In May 1982 the Projects Director visited the Amuesha Committee on Bilingual Education headquarters at the Amuesha Casa Cultural in Cacazu, Peru. They discussed the progress of the program initiated in 1980 with Cultural Survival support. The bilingual committee was functioning well; fifteen bilingual instructors are teaching in dispersed communities and meeting monthly at the Casa Cultural. Publications of basic texts for courses in reading, writing, and arithmetic have been completed and are being used in the schools.
The preparation of new, culturally unique studies of history, geography, music, and social studies have been completed, and they are being prepared for publication. Once these texts are prepared, the committee hopes to begin Phase II of the program, which includes preparation of a wide range of additional texts, such as agriculture, indigenous songs, astronomy, medicine, architecture, and several other themes relating to Amuesha cultural life and its environment. Cultural Survival will consider subsequent assistance when Phase I of the project is completed.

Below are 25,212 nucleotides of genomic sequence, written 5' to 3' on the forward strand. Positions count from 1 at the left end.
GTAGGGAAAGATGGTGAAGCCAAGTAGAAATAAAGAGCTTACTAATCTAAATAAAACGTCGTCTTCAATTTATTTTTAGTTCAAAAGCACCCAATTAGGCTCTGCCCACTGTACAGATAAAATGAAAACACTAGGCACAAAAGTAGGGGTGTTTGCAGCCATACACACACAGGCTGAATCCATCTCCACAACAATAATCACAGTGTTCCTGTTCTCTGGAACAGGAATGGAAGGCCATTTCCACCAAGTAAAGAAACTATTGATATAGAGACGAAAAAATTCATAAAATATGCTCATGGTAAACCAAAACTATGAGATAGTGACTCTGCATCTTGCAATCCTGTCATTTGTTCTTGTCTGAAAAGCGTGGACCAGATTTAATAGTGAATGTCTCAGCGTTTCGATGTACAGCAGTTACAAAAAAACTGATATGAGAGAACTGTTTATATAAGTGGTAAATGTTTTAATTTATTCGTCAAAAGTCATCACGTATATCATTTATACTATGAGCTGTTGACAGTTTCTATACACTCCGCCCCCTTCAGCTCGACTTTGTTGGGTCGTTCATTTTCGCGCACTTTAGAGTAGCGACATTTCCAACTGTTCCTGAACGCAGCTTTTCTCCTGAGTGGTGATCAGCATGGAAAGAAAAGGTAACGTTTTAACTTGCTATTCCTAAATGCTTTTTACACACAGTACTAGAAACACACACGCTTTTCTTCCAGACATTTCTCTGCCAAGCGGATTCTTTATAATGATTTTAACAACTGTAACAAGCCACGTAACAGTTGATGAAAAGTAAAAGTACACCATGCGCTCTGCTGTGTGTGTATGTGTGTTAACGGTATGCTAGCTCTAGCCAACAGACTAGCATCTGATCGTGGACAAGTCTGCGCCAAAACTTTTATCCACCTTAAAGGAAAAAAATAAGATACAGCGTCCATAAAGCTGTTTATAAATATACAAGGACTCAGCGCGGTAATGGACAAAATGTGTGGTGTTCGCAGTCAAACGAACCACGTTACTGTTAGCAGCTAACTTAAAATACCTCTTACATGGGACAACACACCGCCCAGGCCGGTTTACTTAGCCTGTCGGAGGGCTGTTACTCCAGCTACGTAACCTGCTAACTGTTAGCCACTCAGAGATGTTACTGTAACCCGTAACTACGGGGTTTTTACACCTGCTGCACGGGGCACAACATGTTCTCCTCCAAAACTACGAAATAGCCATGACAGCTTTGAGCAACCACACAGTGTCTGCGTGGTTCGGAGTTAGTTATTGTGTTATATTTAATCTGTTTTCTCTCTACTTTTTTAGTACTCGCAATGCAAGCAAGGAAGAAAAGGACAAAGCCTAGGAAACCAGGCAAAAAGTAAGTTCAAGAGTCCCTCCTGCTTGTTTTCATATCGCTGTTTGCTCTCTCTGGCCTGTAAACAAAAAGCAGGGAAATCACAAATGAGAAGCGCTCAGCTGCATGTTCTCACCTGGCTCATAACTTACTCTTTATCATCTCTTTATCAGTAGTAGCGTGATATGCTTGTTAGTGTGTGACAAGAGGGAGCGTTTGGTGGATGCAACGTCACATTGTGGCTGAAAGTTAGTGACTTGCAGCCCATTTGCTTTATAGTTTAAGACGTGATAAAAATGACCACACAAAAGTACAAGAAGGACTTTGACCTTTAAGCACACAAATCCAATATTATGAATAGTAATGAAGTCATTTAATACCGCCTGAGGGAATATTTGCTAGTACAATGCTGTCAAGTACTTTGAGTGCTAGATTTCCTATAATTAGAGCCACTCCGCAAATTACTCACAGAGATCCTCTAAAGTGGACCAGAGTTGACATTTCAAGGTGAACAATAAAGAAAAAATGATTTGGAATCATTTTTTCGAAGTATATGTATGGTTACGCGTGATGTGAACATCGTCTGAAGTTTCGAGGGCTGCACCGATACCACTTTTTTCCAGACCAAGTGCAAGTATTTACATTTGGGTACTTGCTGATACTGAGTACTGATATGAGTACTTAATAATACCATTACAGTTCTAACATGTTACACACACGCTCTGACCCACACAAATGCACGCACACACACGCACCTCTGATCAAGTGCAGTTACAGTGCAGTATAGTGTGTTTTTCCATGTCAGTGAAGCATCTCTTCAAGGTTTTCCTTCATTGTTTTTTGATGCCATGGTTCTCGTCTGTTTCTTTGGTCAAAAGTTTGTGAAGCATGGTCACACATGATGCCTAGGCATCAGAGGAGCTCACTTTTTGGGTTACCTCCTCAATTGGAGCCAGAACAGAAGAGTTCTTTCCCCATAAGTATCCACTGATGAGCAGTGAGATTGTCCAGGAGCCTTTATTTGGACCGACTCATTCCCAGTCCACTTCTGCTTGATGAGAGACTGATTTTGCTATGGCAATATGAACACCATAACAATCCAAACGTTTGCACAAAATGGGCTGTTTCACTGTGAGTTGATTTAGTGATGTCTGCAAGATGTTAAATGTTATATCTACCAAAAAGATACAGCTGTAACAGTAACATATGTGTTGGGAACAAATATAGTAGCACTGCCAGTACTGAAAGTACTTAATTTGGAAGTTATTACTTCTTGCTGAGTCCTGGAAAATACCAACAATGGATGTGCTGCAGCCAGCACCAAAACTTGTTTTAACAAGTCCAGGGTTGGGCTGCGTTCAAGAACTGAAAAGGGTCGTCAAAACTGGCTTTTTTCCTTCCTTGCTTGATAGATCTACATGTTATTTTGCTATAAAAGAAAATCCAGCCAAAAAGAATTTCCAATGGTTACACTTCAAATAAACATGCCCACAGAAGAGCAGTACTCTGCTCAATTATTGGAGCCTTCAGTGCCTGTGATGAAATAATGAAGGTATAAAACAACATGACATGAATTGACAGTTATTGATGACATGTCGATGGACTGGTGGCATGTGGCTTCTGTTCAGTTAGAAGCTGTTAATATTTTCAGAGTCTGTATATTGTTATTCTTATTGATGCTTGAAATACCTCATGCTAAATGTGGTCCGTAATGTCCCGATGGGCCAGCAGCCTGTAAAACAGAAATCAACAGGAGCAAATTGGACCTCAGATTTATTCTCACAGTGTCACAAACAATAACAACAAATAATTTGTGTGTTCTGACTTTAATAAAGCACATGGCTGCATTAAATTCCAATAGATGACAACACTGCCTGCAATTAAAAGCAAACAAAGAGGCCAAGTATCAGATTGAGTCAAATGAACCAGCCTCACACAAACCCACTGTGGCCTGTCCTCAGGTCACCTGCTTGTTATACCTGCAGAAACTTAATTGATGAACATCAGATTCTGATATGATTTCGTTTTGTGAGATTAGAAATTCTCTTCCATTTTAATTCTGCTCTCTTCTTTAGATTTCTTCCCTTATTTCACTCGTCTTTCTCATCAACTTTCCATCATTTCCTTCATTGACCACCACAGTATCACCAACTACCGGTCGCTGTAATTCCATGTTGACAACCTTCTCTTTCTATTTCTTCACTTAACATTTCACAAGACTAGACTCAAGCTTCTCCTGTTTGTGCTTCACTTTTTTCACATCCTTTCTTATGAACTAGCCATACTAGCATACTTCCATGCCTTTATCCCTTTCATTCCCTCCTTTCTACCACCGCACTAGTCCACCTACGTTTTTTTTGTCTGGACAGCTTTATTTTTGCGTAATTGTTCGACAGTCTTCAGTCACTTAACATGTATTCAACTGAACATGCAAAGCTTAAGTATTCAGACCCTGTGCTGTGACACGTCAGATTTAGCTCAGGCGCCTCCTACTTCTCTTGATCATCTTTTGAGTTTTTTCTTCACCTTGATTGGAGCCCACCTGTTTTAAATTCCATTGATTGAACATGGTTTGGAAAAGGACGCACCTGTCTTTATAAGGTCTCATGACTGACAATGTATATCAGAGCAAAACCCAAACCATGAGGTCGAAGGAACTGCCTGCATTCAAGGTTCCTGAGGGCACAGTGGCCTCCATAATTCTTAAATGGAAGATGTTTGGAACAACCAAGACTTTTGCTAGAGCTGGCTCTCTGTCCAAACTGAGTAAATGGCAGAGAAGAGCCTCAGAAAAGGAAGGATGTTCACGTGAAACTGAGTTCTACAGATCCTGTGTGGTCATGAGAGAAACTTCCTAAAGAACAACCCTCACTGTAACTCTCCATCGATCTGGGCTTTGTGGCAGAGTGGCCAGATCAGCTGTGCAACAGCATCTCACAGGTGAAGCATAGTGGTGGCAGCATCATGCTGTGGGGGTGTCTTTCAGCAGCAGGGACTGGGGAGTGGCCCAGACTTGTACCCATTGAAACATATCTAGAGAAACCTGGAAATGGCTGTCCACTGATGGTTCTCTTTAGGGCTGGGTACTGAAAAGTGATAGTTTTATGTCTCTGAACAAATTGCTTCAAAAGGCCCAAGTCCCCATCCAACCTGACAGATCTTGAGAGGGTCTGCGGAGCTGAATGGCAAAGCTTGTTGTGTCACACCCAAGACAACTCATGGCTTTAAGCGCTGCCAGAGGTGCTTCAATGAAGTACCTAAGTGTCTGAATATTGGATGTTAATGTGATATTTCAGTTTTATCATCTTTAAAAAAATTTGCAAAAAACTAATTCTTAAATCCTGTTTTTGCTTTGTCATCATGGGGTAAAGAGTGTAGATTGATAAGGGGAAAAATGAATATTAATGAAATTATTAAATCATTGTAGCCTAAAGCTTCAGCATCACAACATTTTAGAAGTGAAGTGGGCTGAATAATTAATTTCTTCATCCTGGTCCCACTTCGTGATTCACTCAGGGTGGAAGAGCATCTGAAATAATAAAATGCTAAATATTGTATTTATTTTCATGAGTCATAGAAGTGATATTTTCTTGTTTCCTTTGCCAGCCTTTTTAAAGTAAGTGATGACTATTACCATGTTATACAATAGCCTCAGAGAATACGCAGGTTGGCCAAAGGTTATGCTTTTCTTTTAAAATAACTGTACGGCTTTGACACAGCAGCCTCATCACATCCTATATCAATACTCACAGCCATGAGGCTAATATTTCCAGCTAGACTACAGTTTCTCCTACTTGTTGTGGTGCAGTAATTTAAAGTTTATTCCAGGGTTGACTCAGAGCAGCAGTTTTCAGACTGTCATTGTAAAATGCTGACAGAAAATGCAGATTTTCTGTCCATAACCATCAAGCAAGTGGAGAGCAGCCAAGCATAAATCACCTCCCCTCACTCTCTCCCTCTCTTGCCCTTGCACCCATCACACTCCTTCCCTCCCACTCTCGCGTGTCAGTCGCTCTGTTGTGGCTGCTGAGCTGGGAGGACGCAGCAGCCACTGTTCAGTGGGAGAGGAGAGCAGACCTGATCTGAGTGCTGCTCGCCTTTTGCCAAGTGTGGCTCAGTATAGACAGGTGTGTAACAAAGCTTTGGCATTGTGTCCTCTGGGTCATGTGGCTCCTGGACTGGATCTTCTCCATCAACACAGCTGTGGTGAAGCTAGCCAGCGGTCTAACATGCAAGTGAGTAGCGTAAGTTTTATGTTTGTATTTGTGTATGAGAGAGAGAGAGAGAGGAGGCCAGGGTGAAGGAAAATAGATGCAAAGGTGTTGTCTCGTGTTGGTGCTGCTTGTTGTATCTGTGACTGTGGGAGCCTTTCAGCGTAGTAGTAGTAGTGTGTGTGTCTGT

Indian Law Resource Center
In 1982 the Indian Law Resource Center, a private, non-profit, Indian-controlled law office devoted to the advancement and protection of Native peoples' rights, expanded its activities to include Central and South America. Aided in part by Cultural Survival's support, the project will document human rights violations and bring them to the attention of appropriate international forums. In addition to responding to violations of individual and group rights in several Latin American nations, the ILRC also helped to establish an international forum to consider general violations of Indian human rights. This international body, the Working Group on Indigenous Populations, was established in early May 1982 and is now a subgroup of the Subcommittee on the Prevention of Discrimination and Protection of Minorities within the U.N.'s Commission on Human Rights. The Working Group will receive and evaluate complaints annually.